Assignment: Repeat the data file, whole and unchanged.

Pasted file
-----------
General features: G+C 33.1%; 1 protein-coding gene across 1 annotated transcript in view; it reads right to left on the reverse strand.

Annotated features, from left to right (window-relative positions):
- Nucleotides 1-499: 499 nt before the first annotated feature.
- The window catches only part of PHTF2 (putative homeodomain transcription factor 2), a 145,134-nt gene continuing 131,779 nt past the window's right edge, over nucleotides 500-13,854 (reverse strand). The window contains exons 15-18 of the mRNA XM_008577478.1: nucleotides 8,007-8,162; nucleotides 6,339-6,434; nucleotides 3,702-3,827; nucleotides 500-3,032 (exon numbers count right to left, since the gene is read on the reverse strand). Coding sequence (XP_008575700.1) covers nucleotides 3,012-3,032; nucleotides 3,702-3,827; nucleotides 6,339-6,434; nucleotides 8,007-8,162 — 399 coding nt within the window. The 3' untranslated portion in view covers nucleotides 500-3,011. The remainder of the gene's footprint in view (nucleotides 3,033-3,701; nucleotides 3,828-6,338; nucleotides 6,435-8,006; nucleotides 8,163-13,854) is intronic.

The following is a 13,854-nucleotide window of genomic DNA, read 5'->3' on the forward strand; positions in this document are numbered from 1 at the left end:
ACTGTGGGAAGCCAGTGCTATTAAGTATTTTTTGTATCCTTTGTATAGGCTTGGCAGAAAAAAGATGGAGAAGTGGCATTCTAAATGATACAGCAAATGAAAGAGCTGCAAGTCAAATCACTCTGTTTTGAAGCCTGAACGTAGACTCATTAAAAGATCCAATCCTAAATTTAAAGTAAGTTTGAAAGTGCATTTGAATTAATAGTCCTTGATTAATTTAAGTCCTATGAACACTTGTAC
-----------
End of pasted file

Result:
General features: G+C 33.1%; 1 protein-coding gene across 1 annotated transcript in view; it reads right to left on the reverse strand.

Annotated features, from left to right (window-relative positions):
- Nucleotides 1-499: 499 nt before the first annotated feature.
- The window catches only part of PHTF2 (putative homeodomain transcription factor 2), a 145,134-nt gene continuing 131,779 nt past the window's right edge, over nucleotides 500-13,854 (reverse strand). The window contains exons 15-18 of the mRNA XM_008577478.1: nucleotides 8,007-8,162; nucleotides 6,339-6,434; nucleotides 3,702-3,827; nucleotides 500-3,032 (exon numbers count right to left, since the gene is read on the reverse strand). Coding sequence (XP_008575700.1) covers nucleotides 3,012-3,032; nucleotides 3,702-3,827; nucleotides 6,339-6,434; nucleotides 8,007-8,162 — 399 coding nt within the window. The 3' untranslated portion in view covers nucleotides 500-3,011. The remainder of the gene's footprint in view (nucleotides 3,033-3,701; nucleotides 3,828-6,338; nucleotides 6,435-8,006; nucleotides 8,163-13,854) is intronic.

The following is a 13,854-nucleotide window of genomic DNA, read 5'->3' on the forward strand; positions in this document are numbered from 1 at the left end:
ACTGTGGGAAGCCAGTGCTATTAAGTATTTTTTGTATCCTTTGTATAGGCTTGGCAGAAAAAAGATGGAGAAGTGGCATTCTAAATGATACAGCAAATGAAAGAGCTGCAAGTCAAATCACTCTGTTTTGAAGCCTGAACGTAGACTCATTAAAAGATCCAATCCTAAATTTAAAGTAAGTTTGAAAGTGCATTTGAATTAATAGTCCTTGATTAATTTAAGTCCTATGAACACTTGTAC